One of the key tools at our disposal to reduce poverty is social welfare. If Government is serious about reducing poverty and meeting the targets set out in the Roadmap for Social Inclusion then the first step must be to benchmark social welfare rates to 27.5 per cent of average earnings, and to do this over either one or two budgetary cycles.
Social Justice Ireland welcomes the announcement that the Low Pay Commission has been give terms of reference to investigate how Ireland can move towards a living wage. In principle, a Living Wage is intended to establish an hourly wage rate that should provide employees with enough income to achieve an agreed acceptable minimum standard of living.
The Programme for Government committed to a Basic Income pilot in July last year. That November, the Arts and Culture Recovery Taskforce recommended a basic income for artists. On Wednesday, 12th May 2021, Social Justice Ireland will set out our proposals on how these can be achieved, with responses from the Arts and Trade Union sectors. REGISTER NOWto join us for this important event.
Poverty Focus examines the nature and experience of poverty in Ireland and sets out a series of solutions that could be adopted by Government. Each year Poverty Focus highlights one area of concern while also commenting on the general policy landscape. This year we pay particular attention to the impact of social welfare rates on low income households.
Measuring Progress: The Sustainable Progress Index 2021 ranks 15 comparable EU countries based on their delivery of the UN’s Sustainable Development Goals (SDGs). Written by Prof. Charles M.A. Clark of St John’s University, NY and Dr. Catherine Kavanagh of UCC, the index compares 15 EU countries across all UN SDGs, assesses their performance on each individual SDG and creates a ranking table for performance overall. In case you missed the launch, all presentations are now available to stream.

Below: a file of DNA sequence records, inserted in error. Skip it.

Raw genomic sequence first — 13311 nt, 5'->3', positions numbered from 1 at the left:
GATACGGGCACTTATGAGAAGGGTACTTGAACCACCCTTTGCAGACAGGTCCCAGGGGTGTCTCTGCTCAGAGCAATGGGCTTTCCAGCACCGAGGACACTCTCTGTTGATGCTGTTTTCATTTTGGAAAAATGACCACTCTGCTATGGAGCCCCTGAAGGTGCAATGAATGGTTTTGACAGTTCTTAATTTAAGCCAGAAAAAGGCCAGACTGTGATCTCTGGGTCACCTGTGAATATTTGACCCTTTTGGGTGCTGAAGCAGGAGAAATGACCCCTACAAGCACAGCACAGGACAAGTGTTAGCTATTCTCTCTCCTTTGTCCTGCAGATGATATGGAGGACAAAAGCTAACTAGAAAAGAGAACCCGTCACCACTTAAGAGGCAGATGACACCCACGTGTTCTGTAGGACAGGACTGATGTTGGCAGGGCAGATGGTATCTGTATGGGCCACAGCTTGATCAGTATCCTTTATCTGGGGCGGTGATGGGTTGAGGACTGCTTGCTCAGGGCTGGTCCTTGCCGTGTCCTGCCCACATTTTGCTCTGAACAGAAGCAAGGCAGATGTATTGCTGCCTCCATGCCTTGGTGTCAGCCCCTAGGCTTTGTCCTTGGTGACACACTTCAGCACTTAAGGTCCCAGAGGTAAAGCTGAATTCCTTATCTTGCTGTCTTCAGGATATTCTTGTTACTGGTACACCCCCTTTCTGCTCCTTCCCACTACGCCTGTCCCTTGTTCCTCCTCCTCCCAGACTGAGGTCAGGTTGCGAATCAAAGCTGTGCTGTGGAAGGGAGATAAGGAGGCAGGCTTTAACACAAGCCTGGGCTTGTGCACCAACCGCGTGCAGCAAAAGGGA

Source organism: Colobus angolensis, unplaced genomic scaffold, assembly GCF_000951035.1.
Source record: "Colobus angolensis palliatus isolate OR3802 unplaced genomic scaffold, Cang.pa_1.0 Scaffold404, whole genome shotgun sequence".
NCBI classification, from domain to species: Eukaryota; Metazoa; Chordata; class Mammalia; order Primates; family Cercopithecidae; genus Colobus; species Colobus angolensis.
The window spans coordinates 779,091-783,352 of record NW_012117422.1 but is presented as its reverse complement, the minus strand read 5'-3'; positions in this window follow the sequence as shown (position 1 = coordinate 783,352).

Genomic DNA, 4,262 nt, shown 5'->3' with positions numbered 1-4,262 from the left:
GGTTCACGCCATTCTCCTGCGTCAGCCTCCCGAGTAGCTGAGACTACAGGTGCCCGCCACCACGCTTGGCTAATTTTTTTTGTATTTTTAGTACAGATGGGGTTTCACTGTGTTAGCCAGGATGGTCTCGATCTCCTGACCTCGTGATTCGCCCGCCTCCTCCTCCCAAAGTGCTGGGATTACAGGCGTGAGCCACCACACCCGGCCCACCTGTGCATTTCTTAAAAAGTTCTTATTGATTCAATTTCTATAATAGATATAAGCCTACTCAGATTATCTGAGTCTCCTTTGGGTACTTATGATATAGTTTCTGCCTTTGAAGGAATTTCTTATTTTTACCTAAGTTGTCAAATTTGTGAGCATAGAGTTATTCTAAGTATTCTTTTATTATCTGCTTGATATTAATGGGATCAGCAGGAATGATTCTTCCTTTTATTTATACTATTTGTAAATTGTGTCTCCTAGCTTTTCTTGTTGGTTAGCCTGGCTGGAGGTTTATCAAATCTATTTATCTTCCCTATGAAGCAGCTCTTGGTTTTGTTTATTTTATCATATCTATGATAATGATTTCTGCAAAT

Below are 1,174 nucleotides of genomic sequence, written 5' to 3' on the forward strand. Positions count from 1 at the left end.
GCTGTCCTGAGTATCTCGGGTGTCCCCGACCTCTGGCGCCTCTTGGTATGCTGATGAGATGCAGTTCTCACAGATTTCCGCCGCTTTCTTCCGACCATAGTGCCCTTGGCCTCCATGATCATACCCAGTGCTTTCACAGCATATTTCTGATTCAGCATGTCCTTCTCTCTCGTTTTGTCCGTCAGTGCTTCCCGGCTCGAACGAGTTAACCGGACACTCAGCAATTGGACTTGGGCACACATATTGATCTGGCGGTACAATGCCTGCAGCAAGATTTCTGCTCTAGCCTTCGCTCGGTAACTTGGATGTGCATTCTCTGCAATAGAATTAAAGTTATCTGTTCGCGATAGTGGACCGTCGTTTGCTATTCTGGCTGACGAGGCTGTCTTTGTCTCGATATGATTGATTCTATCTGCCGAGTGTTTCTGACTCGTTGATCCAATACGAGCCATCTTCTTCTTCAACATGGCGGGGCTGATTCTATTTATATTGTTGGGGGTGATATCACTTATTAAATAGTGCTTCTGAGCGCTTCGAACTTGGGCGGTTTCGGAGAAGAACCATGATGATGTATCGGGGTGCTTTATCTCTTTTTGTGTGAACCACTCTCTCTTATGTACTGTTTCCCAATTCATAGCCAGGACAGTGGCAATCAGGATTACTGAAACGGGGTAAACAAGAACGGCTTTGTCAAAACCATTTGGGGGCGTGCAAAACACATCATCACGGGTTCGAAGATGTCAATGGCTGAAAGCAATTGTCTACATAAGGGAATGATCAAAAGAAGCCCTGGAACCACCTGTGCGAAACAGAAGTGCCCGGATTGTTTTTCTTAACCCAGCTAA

Since early 2014, the PPNs have evolved, from the initial Introduction Period, through the Development Period to the Consolidation Period (Bourke, 2017) and are now firmly established and recognised as the main conduit by which Local Authorities engage with their communities, with a membership of more than 15,000 organisations from the Community and Voluntary, Social Inclusion and Environmental sectors (Department of Rural and Community Development, 2019). This research is based on a survey of relevant stakeholders and their experience of the participation processes at local government level.
Less than 24 hours after Ministers Donohoe and McGrath stood up in the Convention Centre to deliver the Budget speech, Social Justice Ireland published the first full and comprehensive analysis of Budget 2021. Click here to read our analysis, or to view the video of our post-Budget 2021 seminar, delivered the morning after Budget Day.
Watch the videos from our 2020 Global Justice Day Seminar here. Professor Charles Clark of St John's University in New York and Colette Bennett, Research and Policy Analyst at Social Justice Ireland, launched our Sustainable Progress Index 2020.
Our 2019 Social Policy Conference was titled "The Challenges of Success" and looked at the appropriate policy responses to Ireland's changing demographics.
Click here to download slides and papers from the conference, watch videos of the presentations, see our handy summary graphics, or download the entire conference booklet for free.
Less than 24 hours after Minister Donohoe stood up in the Dáil to deliver his Budget speech, Social Justice Ireland published the first full and comprehensive analysis of Budget 2020. Click here to read our analysis, or to view the video of our post-Budget 2020 seminar, delivered the morning after Budget Day.